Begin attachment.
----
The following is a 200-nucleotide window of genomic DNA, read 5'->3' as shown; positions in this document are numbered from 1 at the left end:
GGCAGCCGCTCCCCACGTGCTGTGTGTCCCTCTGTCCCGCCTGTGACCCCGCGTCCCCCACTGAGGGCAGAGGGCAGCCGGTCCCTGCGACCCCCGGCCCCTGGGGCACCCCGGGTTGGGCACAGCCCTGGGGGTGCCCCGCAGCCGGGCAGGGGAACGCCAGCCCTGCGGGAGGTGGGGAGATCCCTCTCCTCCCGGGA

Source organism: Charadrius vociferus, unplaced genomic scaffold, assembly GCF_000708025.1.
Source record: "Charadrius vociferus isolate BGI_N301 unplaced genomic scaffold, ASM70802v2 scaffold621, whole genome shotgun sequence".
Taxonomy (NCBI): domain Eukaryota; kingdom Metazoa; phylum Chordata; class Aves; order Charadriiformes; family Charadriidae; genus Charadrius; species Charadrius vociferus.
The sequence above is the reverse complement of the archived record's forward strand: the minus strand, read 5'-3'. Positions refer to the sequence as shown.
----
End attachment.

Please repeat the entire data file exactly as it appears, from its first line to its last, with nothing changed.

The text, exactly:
The following is a 200-nucleotide window of genomic DNA, read 5'->3' as shown; positions in this document are numbered from 1 at the left end:
GGCAGCCGCTCCCCACGTGCTGTGTGTCCCTCTGTCCCGCCTGTGACCCCGCGTCCCCCACTGAGGGCAGAGGGCAGCCGGTCCCTGCGACCCCCGGCCCCTGGGGCACCCCGGGTTGGGCACAGCCCTGGGGGTGCCCCGCAGCCGGGCAGGGGAACGCCAGCCCTGCGGGAGGTGGGGAGATCCCTCTCCTCCCGGGA

Source organism: Charadrius vociferus, unplaced genomic scaffold, assembly GCF_000708025.1.
Source record: "Charadrius vociferus isolate BGI_N301 unplaced genomic scaffold, ASM70802v2 scaffold621, whole genome shotgun sequence".
Taxonomy (NCBI): domain Eukaryota; kingdom Metazoa; phylum Chordata; class Aves; order Charadriiformes; family Charadriidae; genus Charadrius; species Charadrius vociferus.
The sequence above is the reverse complement of the archived record's forward strand: the minus strand, read 5'-3'. Positions refer to the sequence as shown.